Phu Ly Week 2 March 12-18 2011

The project has come to an end. As I write, we are waiting to head off to Trung Luong Village (the other job) for a hand-over ceremony. Our job, at Ma Nao Village, was completed yesterday and handed over amid much speech making, dancing girls (5 year old ones), karaoke singing and beer drinking. It would have been a real hoot if it wasn’t for the sub-10 degree temperature and the persistent rain. The weather has been terrible for the last 3 days, making it very difficult to put the finishing touches on our project. Some walls remain unpainted, but all the structural work has been done, the kids have lots of new puzzles and games to use and they have a wonderful new kitchen, complete with gas cooker, fridge, fan, rice cooker and tiled benches. This is a far cry from the old lean-to with charcoal brazier and limited water. The biggest change is the provision of electricity to all the rooms. The major structural change is the removal of the old rotting roof and erection of a new colourbond steel roof and suspended ceiling.
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Christine has conducted her own personal project along the way, taking on the task of restoring two ancient old pieces of play equipment. One, a merry-go-round, was very drab and had a lot of holes in the fibreglass horses. She could not source any hardening filler anywhere, so we located some styro-foam packing and mixed it with petrol, making a gel-like bog to patch up the holes. Next she painted the horses and added some astro-turf matting to cover and hide all the rusted holes in the base. The result was acclaimed by all. The other piece was a rocking cradle with a chicken head. It needed a new seat so an old door was cut down and a rainbow pattern added. With a good lick of paint, the whole thing came up like new.
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The reaction of the village inhabitants was charming. Every day, we were greeted warmly and farewelled with genuine friendliness. We all received gifts of tea sets made locally in Ha Nam Province. During the afternoon, the villagers joined in with a game of cricket, mostly children but a couple of elderly people also taking up the bat. As the deadline to finish the work drew close, the local contractors increased their efforts and the whole thing came together very well. A very satisfying ending to a terrific two weeks.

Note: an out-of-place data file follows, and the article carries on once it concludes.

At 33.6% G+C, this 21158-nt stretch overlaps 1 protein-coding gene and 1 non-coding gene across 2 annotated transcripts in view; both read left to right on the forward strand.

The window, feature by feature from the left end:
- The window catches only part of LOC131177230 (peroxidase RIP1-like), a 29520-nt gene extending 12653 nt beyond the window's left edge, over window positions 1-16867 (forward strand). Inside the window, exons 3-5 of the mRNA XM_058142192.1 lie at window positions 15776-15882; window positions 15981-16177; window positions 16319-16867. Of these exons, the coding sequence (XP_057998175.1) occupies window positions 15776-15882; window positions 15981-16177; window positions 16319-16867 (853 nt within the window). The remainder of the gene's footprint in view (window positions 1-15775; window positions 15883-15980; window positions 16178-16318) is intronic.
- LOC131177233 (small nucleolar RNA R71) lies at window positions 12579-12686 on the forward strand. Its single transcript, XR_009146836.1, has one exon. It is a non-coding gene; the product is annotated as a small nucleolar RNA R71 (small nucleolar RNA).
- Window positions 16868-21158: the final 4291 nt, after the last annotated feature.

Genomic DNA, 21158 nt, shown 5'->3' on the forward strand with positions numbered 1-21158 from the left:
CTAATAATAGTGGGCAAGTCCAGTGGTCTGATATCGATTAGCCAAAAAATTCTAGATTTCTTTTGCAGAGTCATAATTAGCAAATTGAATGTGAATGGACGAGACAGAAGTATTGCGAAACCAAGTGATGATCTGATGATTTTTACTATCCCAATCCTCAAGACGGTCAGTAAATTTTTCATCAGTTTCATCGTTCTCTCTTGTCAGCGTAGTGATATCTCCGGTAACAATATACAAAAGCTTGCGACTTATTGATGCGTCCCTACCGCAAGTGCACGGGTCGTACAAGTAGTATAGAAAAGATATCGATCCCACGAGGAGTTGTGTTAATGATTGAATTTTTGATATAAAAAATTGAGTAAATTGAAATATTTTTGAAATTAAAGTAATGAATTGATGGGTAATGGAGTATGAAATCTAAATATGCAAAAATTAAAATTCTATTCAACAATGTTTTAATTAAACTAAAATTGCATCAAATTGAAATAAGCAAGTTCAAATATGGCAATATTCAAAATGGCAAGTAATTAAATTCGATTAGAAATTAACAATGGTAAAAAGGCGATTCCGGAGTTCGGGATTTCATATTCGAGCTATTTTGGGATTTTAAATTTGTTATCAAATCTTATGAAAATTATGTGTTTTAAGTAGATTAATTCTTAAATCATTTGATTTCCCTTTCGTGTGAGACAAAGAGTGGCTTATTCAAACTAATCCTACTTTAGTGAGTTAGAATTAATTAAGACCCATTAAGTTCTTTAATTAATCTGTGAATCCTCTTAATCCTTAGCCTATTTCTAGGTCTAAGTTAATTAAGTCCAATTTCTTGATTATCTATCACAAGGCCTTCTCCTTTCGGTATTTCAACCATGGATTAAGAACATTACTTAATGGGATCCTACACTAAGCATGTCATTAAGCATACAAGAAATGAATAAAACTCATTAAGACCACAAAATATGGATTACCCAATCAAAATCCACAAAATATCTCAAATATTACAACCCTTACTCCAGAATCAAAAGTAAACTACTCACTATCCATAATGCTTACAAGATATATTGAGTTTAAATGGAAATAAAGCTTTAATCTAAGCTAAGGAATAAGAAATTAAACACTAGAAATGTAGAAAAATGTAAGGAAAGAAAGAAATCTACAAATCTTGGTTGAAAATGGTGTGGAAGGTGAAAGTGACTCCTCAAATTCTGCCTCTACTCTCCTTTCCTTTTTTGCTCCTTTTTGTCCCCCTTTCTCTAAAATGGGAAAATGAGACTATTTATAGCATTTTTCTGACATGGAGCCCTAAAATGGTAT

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The collegiality of the members of PVI will bring us back again. We have made some wonderful friends. Like all groups of people, there are many diverse personalities and viewpoints but I guess we all share several things in common; a concern and compassion for the people of Vietnam, a sense of adventure and the ability to work together as a team. This made the project work and is what has driven things over the last 15 years of its operation. We both envy those people who have a long standing association with PVI because they have been able to see and track the incredible changes taking place in this country.
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As for Phu Ly, I think two weeks is long enough for a while. As a purely provincial city that lacks a tourist infrastructure, life is a bit one dimensional (2 dimensions if you consider the Bia Hoi stall). We have found the food to be generally disappointing, although the lunches have been absolutely amazing. In town, many places sell only one or two dishes and communicating what you want or don’t want is tricky. The good thing is that if you get it wrong, it doesn’t hurt the purse at all. Life here is very cheap indeed. Some members changed $200 on arrival and still have money left over. After a big session at the Bia Hoi, we all dob in to the pot. The standard rate we seem to have settled on is 10,000VN each which is around 50 cents.
Throughout the fortnight, the local shopkeepers and residents have become more accustomed to seeing “round-eyes” in their midst and greet us with enthusiasm, rather than shying away. The school children, in particular, love to practise a phrase or two of English from school and giggle and blush when we reply. In reality, the language issue is a serious problem in Phu Ly, whereas in other parts of Vietnam, one can usually find someone who can speak enough English to get by. We have struggled with Vietnamese but the language is very difficult, with inflection being just as important as words and structure. I do not find it a “pretty language” by any means, particularly when people are in a hurry and sound as if they are arguing. On the other hand, when speaking gently, or formally, the language can take on a poetic lilt that is quite soothing.

From here, we move South to Hue, the ancient capital of the Nguyen Emperors. We will catch the train from Phu Ly tomorrow morning, a trip of around 12 hours. The others will bus back to Hanoi today and head off in all directions, although those planning on heading up into the mountains are reconsidering given the weather. We are both well satisfied with our work, but looking forward to getting on the move again.